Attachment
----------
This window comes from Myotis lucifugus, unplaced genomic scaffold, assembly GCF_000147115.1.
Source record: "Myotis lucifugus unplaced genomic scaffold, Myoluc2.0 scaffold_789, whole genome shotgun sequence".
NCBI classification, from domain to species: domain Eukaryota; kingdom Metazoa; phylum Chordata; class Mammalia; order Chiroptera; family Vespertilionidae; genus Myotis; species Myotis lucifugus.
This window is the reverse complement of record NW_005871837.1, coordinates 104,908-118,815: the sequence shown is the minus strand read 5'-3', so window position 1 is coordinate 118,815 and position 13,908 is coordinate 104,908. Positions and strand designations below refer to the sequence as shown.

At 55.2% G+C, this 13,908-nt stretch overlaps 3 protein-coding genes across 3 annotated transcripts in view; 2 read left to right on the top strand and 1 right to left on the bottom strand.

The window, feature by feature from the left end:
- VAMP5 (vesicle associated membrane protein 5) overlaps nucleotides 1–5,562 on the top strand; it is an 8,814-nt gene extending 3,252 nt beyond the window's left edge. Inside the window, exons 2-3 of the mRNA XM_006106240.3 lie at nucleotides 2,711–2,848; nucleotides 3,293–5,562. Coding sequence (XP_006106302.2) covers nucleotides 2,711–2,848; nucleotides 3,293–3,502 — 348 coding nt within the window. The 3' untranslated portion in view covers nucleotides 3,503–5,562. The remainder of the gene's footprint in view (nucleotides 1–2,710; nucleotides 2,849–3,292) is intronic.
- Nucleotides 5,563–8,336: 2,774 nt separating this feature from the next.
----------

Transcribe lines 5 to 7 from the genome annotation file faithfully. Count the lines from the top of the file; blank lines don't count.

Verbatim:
At 55.2% G+C, this 13,908-nt stretch overlaps 3 protein-coding genes across 3 annotated transcripts in view; 2 read left to right on the top strand and 1 right to left on the bottom strand.

The window, feature by feature from the left end:
- VAMP5 (vesicle associated membrane protein 5) overlaps nucleotides 1–5,562 on the top strand; it is an 8,814-nt gene extending 3,252 nt beyond the window's left edge. Inside the window, exons 2-3 of the mRNA XM_006106240.3 lie at nucleotides 2,711–2,848; nucleotides 3,293–5,562. Coding sequence (XP_006106302.2) covers nucleotides 2,711–2,848; nucleotides 3,293–3,502 — 348 coding nt within the window. The 3' untranslated portion in view covers nucleotides 3,503–5,562. The remainder of the gene's footprint in view (nucleotides 1–2,710; nucleotides 2,849–3,292) is intronic.